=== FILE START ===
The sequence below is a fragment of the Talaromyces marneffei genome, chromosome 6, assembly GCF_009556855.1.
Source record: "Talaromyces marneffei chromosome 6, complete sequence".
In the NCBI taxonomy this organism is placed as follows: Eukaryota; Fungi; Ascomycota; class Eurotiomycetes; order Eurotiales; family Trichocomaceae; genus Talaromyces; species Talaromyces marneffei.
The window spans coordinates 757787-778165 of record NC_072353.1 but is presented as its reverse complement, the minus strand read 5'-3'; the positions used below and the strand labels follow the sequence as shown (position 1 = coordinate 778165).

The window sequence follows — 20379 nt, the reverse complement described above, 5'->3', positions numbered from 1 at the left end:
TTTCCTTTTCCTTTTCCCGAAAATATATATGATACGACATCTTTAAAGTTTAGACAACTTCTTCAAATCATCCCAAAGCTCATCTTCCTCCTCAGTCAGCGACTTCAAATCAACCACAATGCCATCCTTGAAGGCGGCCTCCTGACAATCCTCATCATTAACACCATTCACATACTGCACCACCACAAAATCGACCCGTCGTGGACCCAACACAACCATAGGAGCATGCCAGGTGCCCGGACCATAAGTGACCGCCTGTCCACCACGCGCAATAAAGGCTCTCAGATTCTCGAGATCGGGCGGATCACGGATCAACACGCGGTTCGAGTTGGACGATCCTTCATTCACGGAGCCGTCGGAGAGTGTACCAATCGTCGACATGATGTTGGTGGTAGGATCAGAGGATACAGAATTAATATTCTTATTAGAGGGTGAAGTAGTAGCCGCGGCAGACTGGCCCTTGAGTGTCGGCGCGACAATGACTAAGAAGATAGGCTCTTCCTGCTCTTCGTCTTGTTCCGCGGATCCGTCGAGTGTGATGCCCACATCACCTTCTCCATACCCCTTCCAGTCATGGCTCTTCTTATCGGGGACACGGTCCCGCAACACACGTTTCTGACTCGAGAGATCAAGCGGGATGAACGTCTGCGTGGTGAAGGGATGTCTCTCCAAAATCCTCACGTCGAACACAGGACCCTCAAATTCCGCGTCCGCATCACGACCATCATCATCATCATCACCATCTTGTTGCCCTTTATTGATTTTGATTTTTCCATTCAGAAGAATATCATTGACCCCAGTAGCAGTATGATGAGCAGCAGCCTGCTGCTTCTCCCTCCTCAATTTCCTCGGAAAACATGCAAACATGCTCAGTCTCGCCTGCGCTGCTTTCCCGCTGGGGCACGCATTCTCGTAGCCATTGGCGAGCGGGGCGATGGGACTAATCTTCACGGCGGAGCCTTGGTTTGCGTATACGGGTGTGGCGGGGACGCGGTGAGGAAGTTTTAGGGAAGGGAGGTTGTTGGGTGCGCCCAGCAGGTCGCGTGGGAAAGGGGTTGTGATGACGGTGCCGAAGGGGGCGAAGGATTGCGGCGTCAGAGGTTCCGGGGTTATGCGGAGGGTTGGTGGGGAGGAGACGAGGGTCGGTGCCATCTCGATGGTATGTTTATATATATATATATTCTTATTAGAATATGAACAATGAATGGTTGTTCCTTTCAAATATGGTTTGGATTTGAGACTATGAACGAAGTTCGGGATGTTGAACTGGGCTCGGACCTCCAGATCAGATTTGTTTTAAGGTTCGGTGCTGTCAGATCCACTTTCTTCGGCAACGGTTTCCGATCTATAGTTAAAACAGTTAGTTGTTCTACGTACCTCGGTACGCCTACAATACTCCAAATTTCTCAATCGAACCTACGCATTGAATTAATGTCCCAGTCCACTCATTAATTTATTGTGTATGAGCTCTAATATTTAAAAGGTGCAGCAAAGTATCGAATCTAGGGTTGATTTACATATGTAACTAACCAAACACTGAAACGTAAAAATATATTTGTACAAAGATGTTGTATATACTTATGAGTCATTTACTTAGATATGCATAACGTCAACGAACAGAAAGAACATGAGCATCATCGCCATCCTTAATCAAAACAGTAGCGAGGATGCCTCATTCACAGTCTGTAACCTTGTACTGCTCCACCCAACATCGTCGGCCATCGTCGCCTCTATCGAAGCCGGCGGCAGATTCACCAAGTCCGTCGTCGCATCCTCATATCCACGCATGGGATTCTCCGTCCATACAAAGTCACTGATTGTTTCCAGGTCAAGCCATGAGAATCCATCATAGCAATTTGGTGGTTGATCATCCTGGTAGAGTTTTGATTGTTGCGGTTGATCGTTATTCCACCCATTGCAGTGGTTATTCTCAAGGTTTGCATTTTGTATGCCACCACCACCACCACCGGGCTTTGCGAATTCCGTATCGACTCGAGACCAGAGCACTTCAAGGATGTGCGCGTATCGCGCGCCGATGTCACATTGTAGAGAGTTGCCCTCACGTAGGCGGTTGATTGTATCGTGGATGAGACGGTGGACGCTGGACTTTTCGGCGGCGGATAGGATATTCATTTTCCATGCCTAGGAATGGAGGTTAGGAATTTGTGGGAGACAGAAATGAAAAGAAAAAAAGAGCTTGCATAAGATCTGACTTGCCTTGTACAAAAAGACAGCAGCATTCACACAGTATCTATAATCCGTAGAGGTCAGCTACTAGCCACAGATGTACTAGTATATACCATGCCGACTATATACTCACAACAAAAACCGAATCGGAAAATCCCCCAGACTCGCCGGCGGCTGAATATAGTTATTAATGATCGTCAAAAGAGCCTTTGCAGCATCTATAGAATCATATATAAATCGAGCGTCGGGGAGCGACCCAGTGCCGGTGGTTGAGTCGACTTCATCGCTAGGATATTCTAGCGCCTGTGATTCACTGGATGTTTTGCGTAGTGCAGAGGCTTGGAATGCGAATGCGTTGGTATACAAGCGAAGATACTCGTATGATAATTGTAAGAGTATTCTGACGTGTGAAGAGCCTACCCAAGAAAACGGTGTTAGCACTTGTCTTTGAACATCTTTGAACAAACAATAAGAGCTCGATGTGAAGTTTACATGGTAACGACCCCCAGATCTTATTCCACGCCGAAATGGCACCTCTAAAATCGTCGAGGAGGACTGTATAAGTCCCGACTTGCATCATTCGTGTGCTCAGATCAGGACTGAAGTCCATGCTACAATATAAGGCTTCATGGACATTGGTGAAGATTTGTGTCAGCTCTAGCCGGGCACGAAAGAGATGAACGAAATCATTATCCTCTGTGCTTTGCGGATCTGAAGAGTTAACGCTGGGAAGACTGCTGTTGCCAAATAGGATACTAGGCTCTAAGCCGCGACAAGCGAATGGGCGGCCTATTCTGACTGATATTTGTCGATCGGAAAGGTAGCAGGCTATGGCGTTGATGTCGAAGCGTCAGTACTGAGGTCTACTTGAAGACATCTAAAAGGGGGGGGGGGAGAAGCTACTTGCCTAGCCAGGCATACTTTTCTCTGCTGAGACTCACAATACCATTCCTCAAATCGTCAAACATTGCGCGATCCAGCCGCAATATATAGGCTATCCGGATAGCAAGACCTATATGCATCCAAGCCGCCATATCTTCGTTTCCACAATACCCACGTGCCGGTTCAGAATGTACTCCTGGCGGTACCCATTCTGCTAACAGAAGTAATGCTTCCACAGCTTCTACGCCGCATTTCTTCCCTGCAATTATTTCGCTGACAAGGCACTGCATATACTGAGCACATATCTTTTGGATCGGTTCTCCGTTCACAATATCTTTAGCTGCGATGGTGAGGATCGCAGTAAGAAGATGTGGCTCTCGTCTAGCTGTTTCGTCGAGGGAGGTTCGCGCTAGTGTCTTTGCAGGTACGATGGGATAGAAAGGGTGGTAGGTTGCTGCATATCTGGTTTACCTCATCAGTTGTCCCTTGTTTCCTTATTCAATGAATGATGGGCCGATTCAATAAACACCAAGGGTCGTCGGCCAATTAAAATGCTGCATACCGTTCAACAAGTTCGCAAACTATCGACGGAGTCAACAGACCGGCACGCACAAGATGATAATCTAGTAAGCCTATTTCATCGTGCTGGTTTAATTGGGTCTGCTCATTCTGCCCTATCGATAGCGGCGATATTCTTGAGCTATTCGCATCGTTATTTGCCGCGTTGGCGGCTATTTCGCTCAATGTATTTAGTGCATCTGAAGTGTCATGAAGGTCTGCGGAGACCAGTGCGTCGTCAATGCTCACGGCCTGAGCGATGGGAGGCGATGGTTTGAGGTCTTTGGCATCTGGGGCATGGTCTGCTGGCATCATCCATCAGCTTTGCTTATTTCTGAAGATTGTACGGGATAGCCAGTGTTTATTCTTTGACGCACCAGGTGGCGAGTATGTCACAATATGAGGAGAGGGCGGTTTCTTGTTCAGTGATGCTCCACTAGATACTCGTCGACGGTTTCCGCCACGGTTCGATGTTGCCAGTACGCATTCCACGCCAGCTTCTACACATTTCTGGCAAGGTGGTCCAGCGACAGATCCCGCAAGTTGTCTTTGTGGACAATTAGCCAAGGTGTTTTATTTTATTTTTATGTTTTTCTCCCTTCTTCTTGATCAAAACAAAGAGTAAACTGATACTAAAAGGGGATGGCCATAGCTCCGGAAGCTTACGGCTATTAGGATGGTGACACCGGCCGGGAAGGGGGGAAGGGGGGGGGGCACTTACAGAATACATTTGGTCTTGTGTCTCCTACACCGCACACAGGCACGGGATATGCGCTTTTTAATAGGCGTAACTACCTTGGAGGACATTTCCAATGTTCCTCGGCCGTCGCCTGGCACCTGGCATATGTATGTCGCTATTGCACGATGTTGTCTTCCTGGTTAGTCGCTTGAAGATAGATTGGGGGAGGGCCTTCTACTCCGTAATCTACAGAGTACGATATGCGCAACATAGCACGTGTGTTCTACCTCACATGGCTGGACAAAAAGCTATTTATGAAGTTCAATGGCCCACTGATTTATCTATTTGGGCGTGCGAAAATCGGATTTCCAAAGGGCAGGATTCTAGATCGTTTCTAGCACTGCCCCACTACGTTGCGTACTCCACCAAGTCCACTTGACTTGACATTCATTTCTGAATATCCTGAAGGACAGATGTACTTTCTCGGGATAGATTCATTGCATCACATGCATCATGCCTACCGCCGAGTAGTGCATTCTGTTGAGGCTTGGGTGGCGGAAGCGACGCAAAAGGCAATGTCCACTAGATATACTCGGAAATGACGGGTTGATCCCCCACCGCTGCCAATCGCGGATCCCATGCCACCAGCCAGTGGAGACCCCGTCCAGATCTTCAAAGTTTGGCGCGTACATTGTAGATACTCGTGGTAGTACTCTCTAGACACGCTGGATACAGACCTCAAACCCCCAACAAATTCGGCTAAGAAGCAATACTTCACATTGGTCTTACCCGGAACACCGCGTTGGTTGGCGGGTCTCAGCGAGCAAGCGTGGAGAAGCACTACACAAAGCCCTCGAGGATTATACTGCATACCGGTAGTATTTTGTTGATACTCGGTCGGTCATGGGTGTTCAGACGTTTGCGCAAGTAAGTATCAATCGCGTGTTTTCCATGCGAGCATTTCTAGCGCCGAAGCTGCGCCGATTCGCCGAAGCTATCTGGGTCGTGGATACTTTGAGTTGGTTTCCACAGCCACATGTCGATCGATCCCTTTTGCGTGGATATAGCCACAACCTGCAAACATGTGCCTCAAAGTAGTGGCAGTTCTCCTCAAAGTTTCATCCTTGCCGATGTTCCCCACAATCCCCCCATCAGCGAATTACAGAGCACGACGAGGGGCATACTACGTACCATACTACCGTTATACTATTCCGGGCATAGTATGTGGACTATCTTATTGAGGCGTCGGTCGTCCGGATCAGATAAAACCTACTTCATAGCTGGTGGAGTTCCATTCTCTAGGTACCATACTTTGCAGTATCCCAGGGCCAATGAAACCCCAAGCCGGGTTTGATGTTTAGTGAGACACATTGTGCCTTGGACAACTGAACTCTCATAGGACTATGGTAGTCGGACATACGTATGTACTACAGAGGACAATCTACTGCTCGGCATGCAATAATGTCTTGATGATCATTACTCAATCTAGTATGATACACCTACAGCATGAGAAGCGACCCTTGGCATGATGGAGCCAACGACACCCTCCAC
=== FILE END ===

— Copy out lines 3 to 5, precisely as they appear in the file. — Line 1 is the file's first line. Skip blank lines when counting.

In the NCBI taxonomy this organism is placed as follows: Eukaryota; Fungi; Ascomycota; class Eurotiomycetes; order Eurotiales; family Trichocomaceae; genus Talaromyces; species Talaromyces marneffei.
The window spans coordinates 757787-778165 of record NC_072353.1 but is presented as its reverse complement, the minus strand read 5'-3'; the positions used below and the strand labels follow the sequence as shown (position 1 = coordinate 778165).

The window sequence follows — 20379 nt, the reverse complement described above, 5'->3', positions numbered from 1 at the left end: